Tuesday, October 26, 2004

The Grudge

* * * (out of four)
Seen 25 October 2004 at Loews Boston Common #2 (first-run)

How annoyingly provincial are we Americans? Last year, Ju-on: The Grudge was one of the standouts at the first Boston Fantastic Film Festival; one of the most genuinely creepy horror movies I'd seen in a while. A year later, it got a brief U.S. release, but it took remaking it in English with American actors to get people in the theaters. The American Grudge is a fine enough movie, though I didn't find it quite so scary as the original.

Of course, any ghost story is going to lose a little something the second time you hear it. It's also an incredibly transparent remake - not only are some of the actors playing the same characters they played in Ju-on: The Grudge, but I wouldn't be surprised if the same locations were used. In essence, screenwriter Stephen Susco basically replaced some Japanese characters with American analogs, keeping the story in Tokyo. It's kind of an odd experience to see the movie set in Japan but starring all these Caucasian folks.

I'm semi-ashamed to say it did make things easier for me. The movie, like it predecessor, does sort of jump around in time without establishing captions, and it's easier to tell the two nurses apart if one is Japanese and one is blonde. Understand, I'm an equal-opportunity idiot where characters of similar appearance are concerned, needing a scorecard to tell the white guys apart on Veronica Mars.

Of course, the trade-off is that by using Hollywood actors, the American audience is more aware of their relative star power or their position in the credits and thus their chance for survival. Sarah Michelle Gellar is the movie's biggest star and has her name before the title, so there's a good chance she'll last a while. Clea DuVall and Bill Pullman are billed with "With" and "And" respectively, which is often a good indication of a "brief but pivotal" role. Of course, for all I know, Ju-on: The Grudge had the exact same issue in Japan.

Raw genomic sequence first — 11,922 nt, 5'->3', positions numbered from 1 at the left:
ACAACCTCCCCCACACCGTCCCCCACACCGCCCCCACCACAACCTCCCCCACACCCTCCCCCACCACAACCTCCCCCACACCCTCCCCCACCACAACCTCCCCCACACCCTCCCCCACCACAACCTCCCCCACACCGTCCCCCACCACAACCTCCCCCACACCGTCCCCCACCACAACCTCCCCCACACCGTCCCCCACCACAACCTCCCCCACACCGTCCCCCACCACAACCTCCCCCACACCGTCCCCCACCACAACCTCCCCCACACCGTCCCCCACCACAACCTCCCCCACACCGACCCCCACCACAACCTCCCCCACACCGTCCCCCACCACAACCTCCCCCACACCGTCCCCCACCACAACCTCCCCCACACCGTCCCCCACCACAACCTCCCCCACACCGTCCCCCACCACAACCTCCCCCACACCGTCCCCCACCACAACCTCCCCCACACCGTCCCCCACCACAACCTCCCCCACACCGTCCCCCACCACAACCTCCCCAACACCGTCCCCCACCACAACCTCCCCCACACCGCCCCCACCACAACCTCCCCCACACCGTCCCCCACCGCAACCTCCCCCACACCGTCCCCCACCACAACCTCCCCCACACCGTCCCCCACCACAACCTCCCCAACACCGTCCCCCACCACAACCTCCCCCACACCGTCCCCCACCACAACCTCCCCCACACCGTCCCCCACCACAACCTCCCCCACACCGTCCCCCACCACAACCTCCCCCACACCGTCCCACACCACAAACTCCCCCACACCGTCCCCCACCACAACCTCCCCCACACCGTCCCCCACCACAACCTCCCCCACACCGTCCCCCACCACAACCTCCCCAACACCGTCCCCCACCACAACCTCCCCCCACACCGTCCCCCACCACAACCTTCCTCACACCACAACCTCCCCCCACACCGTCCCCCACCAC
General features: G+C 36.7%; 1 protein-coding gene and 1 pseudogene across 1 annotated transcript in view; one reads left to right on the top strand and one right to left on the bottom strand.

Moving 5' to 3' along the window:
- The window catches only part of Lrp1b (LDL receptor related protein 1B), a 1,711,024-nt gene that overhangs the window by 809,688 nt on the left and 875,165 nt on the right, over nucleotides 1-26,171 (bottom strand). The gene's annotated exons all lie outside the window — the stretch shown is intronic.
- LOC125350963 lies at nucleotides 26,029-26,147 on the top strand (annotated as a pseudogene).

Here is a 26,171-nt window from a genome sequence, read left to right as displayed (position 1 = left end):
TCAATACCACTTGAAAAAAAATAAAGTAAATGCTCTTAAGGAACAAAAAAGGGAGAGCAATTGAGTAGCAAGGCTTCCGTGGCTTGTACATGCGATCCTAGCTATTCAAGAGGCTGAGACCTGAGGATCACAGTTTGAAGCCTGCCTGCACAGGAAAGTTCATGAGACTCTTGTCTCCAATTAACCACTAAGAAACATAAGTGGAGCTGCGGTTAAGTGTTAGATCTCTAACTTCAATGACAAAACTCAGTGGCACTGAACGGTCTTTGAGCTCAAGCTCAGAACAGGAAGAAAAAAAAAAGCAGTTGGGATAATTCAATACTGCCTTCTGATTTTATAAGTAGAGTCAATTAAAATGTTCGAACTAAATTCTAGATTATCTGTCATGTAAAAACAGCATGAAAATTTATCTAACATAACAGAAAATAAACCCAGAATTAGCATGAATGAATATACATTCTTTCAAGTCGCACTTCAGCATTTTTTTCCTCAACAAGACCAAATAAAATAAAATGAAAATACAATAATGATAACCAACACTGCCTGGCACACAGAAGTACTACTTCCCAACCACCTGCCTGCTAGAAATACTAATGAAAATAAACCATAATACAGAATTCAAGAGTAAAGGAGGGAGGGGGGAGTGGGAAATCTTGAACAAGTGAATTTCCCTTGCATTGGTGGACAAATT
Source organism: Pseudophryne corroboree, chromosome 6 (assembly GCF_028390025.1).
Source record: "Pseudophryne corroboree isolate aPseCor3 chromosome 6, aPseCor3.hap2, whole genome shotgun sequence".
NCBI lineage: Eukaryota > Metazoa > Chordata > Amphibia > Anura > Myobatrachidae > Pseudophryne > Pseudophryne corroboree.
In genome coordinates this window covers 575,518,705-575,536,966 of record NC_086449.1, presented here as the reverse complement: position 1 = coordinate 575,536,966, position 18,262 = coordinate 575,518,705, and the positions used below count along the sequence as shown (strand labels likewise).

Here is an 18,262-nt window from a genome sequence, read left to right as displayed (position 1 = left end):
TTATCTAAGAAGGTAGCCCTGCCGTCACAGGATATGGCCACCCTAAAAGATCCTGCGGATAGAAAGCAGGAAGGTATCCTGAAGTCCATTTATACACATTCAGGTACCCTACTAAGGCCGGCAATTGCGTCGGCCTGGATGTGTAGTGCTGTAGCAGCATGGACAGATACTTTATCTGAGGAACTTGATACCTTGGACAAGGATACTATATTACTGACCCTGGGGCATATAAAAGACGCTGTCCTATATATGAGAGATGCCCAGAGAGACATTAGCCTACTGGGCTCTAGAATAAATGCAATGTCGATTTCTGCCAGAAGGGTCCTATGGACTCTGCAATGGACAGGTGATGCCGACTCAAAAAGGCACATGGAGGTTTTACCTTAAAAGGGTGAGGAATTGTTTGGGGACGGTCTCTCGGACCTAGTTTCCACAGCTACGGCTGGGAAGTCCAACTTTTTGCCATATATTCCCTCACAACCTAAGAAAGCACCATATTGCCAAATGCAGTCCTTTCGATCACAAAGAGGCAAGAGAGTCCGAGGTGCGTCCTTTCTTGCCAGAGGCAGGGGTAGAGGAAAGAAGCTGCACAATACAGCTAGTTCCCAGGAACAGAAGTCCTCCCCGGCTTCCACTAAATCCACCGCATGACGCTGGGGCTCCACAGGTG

There's also a Hollywood slickness to the production that threw me a bit. There is, I think, something to be said for keeping horror movies under a certain budget. The high production values communicate a certain amount of control that's antithetical to the lack thereof the audience should feel. Still, I give director Takashi Shimizu props for getting the big effects scene out of the way early. It's an unorthodox approach to give the audience a glimpse of what's hiding in the shadows and then rely on fear of it re-emerging afterward, as opposed to building up to a money shot.

I can't help but wonder how come the story didn't make a little more sense. This is Shimizu's fifth movie in the series, sort of - the lineage is complicated. As close as I can tell, The Grudge (2004) is a remake of Ju-on: The Grudge (2003), which was a sequel to Ju-on (a 2000 direct-to-video movie with a direct-to-video sequel); there's also a theatrical Ju-on: The Grudge 2. The Grudge refers to events from Ju-on (and may actually incorporate footage from the Japanese movies as backstory), although there's no need to see that movie (which is good, as it's not available in the USA). So, with all that practice, you'd think there'd be some rationale as to why the ghosts mutilate one character and leave another catatonic and make another just disappear. Nope. The randomness is arguably part of the horror, though, whether those of us who like rules feel it makes sense or not.

The cast is good at showing shock and fear as necessary. There are hints that Sarah Michelle Gellar's and Clea DuVall's characters are feeling somewhat adrift in Japan, but it never becomes a specific issue; the rest are mostly serviceable, with Bill Pullman seeming underused. Cult movie afficianados will grin at seeing Ted Raimi pop up; his brother Sam produced the film via the Ghost House banner (the only reason Ted isn't film's most enjoyable ongoing example of nepotism is that Clint Howard is even more funny-looking).

I've said it before, but it's surprising how much you can get away with and still get a PG-13 rating if you don't swear. This isn't Saw, but there's still some pretty gruesome shots for a movie that an eight-year-old can see without a parent. That's more an indication of the broken-ness of the ratings system than anything else; I see no reason to turn a teenager away from this movie, but I also see no reason to let anyone under thirteen in.

I've given this movie three stars, but because of how much I enjoyed Ju-on: The Grudge, it's a thoroughly second-guessed three stars. Maybe after I've talked to my brother (who hasn't seen the Japanese version), I'll be able to really make a guess at how good this movie is on its own.

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